Ken Shirriff has been reverse-engineering the Intel 8086 microprocessor, ancestor of the x86 architecture so widely used today. While scrutinising the decoder for the 8086’s already-baroque instruction set (see “How Many Intel x86 Instructions Are There?”, posted here in November 2021), he noticed some distinctly odd logic circuitry that looked nothing like its surroundings.
Digging deeper revealed that this logic recognises instructions that load (
POP a value into a segment register. The output is used to defer processing of a queued interrupt until the next instruction completes. This allows loading the stack segment and pointer as an atomic operation, avoiding the memory corruption which would occur if an interrupt were to be processed with the new stack segment address and old stack pointer still in effect.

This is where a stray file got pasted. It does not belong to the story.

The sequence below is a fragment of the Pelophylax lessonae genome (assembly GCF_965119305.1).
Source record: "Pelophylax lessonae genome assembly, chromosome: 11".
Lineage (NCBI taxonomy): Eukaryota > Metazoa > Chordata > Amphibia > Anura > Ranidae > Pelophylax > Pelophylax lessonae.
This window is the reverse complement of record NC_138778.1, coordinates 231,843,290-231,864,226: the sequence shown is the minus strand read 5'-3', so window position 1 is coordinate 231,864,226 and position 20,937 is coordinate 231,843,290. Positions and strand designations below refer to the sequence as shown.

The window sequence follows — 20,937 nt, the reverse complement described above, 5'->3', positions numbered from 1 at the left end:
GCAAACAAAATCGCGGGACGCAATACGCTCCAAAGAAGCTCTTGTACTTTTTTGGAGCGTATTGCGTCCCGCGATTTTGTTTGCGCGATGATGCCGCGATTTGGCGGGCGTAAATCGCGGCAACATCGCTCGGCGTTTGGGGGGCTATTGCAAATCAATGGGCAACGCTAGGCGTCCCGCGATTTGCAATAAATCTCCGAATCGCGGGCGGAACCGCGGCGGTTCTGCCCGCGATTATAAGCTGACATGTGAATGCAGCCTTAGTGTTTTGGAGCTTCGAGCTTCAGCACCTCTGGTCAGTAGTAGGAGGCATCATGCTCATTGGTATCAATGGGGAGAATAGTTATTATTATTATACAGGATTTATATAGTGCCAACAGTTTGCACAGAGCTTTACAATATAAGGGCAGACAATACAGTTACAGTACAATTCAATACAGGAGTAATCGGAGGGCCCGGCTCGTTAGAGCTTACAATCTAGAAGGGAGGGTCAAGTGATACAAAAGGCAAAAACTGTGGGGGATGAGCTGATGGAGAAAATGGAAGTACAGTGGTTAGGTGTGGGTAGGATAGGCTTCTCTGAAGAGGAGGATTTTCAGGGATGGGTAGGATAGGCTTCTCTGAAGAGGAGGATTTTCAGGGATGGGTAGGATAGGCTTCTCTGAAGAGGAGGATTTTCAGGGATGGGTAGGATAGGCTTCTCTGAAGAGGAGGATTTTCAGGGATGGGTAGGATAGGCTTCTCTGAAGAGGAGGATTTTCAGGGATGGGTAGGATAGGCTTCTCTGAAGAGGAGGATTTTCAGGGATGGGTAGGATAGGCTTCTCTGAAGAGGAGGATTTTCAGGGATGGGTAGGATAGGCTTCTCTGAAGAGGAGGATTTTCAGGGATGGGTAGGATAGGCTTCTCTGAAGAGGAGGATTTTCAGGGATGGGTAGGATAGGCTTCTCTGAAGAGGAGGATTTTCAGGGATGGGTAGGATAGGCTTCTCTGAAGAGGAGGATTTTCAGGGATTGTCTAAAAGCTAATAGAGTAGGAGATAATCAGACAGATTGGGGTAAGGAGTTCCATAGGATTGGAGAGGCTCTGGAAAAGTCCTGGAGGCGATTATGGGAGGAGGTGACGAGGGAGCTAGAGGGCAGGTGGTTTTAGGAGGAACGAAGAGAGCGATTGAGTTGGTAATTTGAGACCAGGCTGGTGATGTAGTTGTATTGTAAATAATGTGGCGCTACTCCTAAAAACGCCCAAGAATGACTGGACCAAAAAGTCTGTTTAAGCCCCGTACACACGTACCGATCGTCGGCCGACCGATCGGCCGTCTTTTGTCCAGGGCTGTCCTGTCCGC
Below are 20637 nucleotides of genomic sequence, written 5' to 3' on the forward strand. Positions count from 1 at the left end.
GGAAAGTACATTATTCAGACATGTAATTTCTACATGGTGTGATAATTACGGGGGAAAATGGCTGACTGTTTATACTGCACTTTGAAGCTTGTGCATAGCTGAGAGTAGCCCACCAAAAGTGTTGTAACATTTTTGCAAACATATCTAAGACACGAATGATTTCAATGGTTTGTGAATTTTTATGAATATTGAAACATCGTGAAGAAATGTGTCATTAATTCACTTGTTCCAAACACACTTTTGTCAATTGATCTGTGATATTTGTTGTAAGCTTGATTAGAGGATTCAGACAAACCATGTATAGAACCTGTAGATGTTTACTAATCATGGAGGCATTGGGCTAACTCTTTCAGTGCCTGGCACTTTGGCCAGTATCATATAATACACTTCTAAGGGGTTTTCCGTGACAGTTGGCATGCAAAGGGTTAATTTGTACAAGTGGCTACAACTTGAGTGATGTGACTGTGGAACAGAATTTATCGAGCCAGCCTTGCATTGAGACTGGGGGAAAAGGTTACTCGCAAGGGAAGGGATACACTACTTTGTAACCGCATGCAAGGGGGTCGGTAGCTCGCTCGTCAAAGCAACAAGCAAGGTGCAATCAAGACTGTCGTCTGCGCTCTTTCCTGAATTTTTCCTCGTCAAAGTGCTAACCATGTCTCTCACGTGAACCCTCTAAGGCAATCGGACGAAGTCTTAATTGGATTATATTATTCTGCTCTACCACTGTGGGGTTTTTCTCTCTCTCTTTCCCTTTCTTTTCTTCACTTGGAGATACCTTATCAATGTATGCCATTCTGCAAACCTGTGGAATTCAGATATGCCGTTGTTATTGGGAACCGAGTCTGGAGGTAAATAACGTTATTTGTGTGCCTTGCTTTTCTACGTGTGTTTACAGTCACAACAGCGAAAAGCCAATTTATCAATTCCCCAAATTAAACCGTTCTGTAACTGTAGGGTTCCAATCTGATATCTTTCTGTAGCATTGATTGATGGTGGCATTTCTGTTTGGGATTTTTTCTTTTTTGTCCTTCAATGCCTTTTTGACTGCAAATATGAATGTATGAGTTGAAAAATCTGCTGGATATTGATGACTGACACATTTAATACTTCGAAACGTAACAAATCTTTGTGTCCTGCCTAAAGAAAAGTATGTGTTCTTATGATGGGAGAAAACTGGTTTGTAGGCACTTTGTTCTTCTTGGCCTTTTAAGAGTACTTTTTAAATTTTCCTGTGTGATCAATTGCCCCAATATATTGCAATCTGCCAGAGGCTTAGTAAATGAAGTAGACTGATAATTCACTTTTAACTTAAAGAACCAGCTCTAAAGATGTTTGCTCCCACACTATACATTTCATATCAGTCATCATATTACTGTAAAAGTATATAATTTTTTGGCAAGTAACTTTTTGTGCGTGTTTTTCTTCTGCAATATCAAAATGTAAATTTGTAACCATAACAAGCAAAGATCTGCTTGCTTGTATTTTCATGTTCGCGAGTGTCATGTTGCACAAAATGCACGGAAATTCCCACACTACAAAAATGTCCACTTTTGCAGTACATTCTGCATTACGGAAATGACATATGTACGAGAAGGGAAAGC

Today’s processors allow updating their microcode at boot time, but in the 1970s, you had to patch the silicon and that’s what Intel did, as described in Ken’s analysis, “A bug fix in the 8086 microprocessor, revealed in the die’s silicon”.
Actually, Intel’s patch did more than it needed to. It delayed interrupt processing after a change to any segment register, while the problem occurred only after a load of
SS. I wondered about this when learning the 8086 instruction set, and never guessed it was a bug fix whose complexity was limited by what could fit within the existing silicon.
As it happens, the dreaded “plotter bug” in AutoCAD 2.1 years later was due to this programmer forgetting the order you had to load
SP and doing it backwards, which made the code vulnerable to an interrupt after the load of